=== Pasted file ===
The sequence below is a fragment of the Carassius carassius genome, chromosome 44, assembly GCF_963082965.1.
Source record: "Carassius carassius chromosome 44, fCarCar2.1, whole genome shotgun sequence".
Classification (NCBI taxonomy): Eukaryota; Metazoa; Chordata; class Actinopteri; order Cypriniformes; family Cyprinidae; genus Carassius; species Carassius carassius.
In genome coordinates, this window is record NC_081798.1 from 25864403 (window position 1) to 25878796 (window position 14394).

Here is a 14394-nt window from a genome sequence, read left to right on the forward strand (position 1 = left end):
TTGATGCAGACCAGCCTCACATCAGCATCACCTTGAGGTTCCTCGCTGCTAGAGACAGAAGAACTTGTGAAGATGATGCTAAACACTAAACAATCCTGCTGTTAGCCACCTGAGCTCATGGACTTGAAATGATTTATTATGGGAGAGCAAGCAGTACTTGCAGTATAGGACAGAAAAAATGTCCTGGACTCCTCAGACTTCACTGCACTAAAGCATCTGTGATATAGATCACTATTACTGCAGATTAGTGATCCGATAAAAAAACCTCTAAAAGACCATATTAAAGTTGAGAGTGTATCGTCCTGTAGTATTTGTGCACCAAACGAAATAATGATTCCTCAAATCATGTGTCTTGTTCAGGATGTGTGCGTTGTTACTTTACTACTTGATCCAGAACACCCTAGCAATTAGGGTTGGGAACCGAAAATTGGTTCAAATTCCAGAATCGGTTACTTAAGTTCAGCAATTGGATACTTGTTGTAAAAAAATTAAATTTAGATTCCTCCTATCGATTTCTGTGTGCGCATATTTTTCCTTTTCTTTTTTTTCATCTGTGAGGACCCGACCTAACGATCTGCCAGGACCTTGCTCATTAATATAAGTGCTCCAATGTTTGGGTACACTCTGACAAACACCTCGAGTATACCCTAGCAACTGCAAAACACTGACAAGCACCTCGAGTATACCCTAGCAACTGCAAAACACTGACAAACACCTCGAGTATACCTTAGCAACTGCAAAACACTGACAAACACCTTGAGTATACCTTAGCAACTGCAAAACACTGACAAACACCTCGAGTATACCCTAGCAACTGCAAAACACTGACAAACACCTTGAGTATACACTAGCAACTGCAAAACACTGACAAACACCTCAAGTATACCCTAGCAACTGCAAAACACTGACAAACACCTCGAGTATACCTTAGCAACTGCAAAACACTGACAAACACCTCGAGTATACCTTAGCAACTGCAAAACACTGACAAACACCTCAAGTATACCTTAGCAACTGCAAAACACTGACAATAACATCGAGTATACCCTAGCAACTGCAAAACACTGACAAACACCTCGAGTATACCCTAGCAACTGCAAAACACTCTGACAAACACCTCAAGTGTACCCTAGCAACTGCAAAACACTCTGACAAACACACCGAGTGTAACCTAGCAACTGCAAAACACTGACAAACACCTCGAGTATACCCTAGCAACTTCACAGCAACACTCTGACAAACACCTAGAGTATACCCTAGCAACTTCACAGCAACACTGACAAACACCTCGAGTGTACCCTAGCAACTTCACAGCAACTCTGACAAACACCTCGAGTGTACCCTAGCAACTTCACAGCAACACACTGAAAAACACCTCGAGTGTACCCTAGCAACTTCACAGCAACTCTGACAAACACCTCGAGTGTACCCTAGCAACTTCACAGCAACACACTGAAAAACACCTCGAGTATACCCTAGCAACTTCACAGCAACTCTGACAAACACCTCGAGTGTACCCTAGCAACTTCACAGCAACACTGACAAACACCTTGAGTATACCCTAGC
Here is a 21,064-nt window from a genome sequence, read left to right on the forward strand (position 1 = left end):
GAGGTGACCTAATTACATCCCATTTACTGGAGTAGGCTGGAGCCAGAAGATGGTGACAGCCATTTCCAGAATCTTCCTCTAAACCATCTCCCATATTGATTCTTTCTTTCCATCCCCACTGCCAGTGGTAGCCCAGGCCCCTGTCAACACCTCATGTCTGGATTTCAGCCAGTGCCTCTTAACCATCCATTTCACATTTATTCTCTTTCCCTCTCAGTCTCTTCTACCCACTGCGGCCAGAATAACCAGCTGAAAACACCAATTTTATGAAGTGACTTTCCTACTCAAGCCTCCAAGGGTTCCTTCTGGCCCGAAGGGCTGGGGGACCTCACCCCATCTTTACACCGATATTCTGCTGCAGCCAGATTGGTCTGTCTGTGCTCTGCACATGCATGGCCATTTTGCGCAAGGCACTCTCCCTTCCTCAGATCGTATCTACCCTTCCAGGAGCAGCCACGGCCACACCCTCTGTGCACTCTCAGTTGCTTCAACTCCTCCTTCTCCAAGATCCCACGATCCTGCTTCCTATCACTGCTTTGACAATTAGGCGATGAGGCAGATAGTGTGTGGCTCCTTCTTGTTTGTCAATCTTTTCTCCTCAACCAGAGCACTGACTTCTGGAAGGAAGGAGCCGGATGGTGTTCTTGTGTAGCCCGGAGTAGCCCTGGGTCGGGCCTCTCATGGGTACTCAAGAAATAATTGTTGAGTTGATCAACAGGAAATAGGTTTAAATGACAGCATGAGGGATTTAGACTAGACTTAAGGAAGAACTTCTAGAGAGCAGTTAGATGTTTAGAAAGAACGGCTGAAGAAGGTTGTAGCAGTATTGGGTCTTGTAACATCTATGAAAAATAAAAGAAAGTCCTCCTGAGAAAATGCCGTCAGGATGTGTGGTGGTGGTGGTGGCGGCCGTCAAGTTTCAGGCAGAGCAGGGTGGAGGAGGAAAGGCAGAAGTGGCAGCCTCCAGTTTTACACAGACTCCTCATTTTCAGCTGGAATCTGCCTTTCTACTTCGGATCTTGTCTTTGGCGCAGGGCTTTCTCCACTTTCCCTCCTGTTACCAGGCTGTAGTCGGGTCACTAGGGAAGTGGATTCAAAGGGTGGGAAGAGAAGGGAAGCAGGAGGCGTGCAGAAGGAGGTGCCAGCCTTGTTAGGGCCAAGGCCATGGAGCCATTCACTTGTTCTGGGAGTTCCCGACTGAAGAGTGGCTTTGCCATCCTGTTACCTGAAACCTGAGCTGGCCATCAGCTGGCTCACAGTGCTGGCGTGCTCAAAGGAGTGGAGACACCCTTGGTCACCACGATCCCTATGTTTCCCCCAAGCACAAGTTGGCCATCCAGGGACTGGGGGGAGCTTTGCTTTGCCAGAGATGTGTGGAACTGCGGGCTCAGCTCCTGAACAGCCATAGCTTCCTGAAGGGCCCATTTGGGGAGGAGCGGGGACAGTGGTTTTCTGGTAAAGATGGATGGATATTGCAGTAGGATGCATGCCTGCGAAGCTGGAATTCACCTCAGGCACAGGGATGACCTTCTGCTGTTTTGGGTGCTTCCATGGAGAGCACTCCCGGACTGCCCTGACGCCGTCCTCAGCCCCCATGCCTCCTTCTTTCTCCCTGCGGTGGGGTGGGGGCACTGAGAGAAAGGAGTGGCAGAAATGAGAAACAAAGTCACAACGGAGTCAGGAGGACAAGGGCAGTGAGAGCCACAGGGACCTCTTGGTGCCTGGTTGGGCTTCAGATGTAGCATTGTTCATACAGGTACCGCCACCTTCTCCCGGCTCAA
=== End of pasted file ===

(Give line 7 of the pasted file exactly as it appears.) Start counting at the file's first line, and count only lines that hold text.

Here is a 21,064-nt window from a genome sequence, read left to right on the forward strand (position 1 = left end):